While Giorgio Vasari gives each of the artists he deems of importance their own section, they can hardly be considered in isolation. All the artists he considers are bound up in a dense network of artistic influence. To learn their craft, pupils would work under or in the studio of a master artist; only after a long apprenticeship could artists then strike out on their own and make a name for themselves. Even Cimabue, who for Vasari stands at the very beginning of the rebirth of art, was a pupil to imported Byzantine artists. He then took on Giotto as a pupil and the non-linear chain continues. In Vasari’s progressive account of the improvement of art, such a system allows for the consistent refinement of art; small and precise, rather than large and sweeping changes. Despite this, Cimabue and Giotto are given much more artistic agency than their followers; their drive to create is noted as instinctual as well as divinely allotted or derived from Nature (there is an oscillation between the two throughout the text). The successive histories display the great degree of blending between artistic fields and media during the Renaissance. Many of these artists began as apprentices to goldsmiths before gravitating toward the medium they are most known for. While Vasari’s Lives is often dismissed as merely a collection of heroicizing biographies, the links of influence and tutelage that can be drawn out illuminate the vibrant and interwoven artistic community in Renaissance Italy.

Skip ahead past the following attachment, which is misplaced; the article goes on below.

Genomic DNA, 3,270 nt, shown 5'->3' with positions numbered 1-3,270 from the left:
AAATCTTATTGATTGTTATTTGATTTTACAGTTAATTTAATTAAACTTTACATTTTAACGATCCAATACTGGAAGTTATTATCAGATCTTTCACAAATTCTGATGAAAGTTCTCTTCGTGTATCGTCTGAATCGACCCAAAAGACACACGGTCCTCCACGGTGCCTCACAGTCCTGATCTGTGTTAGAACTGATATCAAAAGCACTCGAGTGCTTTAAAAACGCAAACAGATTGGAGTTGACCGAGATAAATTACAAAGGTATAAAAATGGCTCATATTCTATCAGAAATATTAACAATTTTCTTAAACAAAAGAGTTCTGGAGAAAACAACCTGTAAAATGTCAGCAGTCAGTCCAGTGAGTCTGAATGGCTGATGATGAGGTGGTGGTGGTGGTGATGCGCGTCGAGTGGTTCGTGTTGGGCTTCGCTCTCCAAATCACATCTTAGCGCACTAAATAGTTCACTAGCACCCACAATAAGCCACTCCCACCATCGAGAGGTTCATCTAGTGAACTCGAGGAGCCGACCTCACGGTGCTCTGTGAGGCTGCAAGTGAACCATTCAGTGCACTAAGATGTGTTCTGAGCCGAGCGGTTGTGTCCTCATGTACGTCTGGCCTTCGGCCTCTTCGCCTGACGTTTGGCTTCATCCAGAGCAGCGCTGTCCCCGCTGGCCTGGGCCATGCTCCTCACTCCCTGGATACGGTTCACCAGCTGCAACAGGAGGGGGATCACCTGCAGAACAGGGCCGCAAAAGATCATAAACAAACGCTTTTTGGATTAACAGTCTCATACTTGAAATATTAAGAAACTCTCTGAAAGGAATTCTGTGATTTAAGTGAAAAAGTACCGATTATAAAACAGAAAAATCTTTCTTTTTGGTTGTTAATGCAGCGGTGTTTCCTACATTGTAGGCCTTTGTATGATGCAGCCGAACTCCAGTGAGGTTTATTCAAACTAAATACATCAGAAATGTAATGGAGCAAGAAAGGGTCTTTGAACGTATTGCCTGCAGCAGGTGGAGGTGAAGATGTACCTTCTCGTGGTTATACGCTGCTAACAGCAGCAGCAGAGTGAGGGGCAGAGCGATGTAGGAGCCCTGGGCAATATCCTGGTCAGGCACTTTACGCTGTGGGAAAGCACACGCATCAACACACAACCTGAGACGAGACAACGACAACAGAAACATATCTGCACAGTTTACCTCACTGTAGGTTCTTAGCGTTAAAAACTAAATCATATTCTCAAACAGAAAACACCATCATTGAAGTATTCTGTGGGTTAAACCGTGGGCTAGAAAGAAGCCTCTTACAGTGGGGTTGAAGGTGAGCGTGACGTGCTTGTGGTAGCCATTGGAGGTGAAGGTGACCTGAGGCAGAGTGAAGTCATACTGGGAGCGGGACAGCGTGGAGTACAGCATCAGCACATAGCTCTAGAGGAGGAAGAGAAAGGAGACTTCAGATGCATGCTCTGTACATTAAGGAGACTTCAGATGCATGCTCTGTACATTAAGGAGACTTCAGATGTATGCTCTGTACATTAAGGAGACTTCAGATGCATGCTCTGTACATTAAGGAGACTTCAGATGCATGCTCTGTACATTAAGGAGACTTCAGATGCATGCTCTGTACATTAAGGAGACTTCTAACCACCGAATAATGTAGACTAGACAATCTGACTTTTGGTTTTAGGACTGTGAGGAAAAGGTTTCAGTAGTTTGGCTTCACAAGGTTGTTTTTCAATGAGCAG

1470-75: Andrea del Verrocchio and Leonardo, The Baptism of Christ by St. John [Uffizi]
Vasari writes of the pupil Leonardo assisting his master Verrocchio in his Baptism of Christ by St. John: "In this work he was assisted by Leonardo da Vinci, his disciple, then quite young, who painted therein an angel with his own hand, which was much better than the others parts of the work; and for that reason Andrea resolved never again to touch a brush, since Leonardo, young as he was, had acquitted himself in that art much better than he had done."